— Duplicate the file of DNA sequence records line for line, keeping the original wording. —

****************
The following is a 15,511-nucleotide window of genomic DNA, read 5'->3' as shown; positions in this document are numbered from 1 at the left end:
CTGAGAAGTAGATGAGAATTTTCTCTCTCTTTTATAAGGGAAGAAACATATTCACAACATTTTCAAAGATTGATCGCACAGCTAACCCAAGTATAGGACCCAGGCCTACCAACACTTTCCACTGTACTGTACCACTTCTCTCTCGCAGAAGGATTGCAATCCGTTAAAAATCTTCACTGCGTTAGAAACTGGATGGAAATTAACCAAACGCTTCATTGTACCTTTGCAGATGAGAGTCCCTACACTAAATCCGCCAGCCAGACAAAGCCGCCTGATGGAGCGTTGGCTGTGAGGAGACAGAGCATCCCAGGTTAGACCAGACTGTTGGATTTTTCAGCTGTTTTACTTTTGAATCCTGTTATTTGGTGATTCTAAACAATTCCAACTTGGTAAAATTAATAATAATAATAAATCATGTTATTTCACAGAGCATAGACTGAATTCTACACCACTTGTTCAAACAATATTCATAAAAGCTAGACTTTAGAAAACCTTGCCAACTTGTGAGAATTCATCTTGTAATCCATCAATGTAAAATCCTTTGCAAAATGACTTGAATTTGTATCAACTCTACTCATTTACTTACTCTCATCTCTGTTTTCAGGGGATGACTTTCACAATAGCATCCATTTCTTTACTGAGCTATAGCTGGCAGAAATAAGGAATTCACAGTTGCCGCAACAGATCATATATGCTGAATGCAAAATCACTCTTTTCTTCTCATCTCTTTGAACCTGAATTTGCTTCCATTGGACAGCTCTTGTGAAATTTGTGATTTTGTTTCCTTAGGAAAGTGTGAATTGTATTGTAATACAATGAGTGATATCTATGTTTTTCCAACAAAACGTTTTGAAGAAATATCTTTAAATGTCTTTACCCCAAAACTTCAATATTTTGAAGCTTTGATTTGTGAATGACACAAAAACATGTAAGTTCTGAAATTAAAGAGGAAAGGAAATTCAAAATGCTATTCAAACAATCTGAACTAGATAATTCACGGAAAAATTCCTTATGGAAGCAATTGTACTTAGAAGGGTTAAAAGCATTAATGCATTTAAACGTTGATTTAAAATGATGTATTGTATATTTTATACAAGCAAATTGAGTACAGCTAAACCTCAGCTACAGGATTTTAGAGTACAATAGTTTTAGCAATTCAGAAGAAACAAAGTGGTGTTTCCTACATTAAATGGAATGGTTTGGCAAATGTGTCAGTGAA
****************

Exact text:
The following is a 15,511-nucleotide window of genomic DNA, read 5'->3' as shown; positions in this document are numbered from 1 at the left end:
CTGAGAAGTAGATGAGAATTTTCTCTCTCTTTTATAAGGGAAGAAACATATTCACAACATTTTCAAAGATTGATCGCACAGCTAACCCAAGTATAGGACCCAGGCCTACCAACACTTTCCACTGTACTGTACCACTTCTCTCTCGCAGAAGGATTGCAATCCGTTAAAAATCTTCACTGCGTTAGAAACTGGATGGAAATTAACCAAACGCTTCATTGTACCTTTGCAGATGAGAGTCCCTACACTAAATCCGCCAGCCAGACAAAGCCGCCTGATGGAGCGTTGGCTGTGAGGAGACAGAGCATCCCAGGTTAGACCAGACTGTTGGATTTTTCAGCTGTTTTACTTTTGAATCCTGTTATTTGGTGATTCTAAACAATTCCAACTTGGTAAAATTAATAATAATAATAAATCATGTTATTTCACAGAGCATAGACTGAATTCTACACCACTTGTTCAAACAATATTCATAAAAGCTAGACTTTAGAAAACCTTGCCAACTTGTGAGAATTCATCTTGTAATCCATCAATGTAAAATCCTTTGCAAAATGACTTGAATTTGTATCAACTCTACTCATTTACTTACTCTCATCTCTGTTTTCAGGGGATGACTTTCACAATAGCATCCATTTCTTTACTGAGCTATAGCTGGCAGAAATAAGGAATTCACAGTTGCCGCAACAGATCATATATGCTGAATGCAAAATCACTCTTTTCTTCTCATCTCTTTGAACCTGAATTTGCTTCCATTGGACAGCTCTTGTGAAATTTGTGATTTTGTTTCCTTAGGAAAGTGTGAATTGTATTGTAATACAATGAGTGATATCTATGTTTTTCCAACAAAACGTTTTGAAGAAATATCTTTAAATGTCTTTACCCCAAAACTTCAATATTTTGAAGCTTTGATTTGTGAATGACACAAAAACATGTAAGTTCTGAAATTAAAGAGGAAAGGAAATTCAAAATGCTATTCAAACAATCTGAACTAGATAATTCACGGAAAAATTCCTTATGGAAGCAATTGTACTTAGAAGGGTTAAAAGCATTAATGCATTTAAACGTTGATTTAAAATGATGTATTGTATATTTTATACAAGCAAATTGAGTACAGCTAAACCTCAGCTACAGGATTTTAGAGTACAATAGTTTTAGCAATTCAGAAGAAACAAAGTGGTGTTTCCTACATTAAATGGAATGGTTTGGCAAATGTGTCAGTGAA